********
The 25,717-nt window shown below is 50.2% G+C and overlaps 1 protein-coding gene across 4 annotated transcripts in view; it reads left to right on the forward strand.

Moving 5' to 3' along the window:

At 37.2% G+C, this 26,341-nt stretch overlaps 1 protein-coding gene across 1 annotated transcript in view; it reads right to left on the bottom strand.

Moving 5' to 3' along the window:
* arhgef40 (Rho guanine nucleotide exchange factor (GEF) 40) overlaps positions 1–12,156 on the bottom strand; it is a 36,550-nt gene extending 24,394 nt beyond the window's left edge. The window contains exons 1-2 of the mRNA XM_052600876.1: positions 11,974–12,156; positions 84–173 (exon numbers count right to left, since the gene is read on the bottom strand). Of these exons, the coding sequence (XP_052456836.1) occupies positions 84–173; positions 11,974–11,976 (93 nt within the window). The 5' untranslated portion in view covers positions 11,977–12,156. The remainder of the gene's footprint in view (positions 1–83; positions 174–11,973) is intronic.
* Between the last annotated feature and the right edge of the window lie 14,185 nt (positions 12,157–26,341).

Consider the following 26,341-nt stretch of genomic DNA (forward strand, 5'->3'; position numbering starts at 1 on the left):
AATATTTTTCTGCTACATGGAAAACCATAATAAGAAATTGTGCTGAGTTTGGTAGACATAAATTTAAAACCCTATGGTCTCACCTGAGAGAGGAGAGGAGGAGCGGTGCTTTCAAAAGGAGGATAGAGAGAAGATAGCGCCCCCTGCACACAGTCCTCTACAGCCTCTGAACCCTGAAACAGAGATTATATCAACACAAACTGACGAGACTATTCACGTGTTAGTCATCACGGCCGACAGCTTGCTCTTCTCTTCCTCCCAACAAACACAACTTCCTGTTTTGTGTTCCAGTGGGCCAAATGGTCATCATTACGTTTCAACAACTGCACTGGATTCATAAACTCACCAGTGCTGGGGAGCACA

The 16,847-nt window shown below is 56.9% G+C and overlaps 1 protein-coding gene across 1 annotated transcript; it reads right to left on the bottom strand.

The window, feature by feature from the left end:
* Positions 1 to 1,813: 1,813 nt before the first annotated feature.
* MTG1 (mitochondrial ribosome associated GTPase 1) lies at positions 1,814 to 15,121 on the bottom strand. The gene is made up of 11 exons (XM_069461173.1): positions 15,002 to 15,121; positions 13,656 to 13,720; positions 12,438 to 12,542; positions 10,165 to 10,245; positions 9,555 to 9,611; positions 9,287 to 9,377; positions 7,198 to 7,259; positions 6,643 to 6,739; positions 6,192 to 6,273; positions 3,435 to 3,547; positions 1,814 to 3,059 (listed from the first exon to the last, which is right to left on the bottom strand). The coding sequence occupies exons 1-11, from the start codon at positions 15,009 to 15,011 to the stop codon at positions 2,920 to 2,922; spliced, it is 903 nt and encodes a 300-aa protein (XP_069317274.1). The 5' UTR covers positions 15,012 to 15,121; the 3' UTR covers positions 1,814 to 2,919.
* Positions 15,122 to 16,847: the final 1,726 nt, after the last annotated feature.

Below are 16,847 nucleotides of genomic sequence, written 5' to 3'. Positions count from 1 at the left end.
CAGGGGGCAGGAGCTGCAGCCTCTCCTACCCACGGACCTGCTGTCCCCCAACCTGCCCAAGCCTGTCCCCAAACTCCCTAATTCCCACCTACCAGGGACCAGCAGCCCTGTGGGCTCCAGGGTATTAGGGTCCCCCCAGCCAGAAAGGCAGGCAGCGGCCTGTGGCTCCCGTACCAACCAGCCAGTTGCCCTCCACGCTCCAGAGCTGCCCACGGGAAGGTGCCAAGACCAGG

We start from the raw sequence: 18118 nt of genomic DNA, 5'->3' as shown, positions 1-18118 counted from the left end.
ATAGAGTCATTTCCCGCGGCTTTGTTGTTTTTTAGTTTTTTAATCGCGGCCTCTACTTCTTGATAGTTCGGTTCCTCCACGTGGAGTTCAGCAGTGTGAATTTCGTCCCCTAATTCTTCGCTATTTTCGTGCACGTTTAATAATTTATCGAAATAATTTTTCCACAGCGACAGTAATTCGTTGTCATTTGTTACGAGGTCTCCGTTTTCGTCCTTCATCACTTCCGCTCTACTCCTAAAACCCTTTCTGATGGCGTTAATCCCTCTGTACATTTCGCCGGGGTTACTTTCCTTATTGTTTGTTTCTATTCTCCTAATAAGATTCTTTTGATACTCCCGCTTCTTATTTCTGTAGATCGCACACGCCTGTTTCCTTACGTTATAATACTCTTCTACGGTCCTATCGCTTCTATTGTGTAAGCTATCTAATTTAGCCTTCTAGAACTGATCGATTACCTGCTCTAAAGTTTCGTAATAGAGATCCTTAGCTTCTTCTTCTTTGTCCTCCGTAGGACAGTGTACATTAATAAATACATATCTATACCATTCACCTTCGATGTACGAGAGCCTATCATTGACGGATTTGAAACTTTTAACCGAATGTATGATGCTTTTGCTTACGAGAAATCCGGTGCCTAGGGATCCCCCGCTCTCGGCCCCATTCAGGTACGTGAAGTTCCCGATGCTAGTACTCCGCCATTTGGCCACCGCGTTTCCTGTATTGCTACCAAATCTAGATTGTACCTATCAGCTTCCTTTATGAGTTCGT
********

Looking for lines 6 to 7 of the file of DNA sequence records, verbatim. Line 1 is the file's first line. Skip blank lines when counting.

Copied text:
* Between the last annotated feature and the right edge of the window lie 14,185 nt (positions 12,157–26,341).

Consider the following 26,341-nt stretch of genomic DNA (forward strand, 5'->3'; position numbering starts at 1 on the left):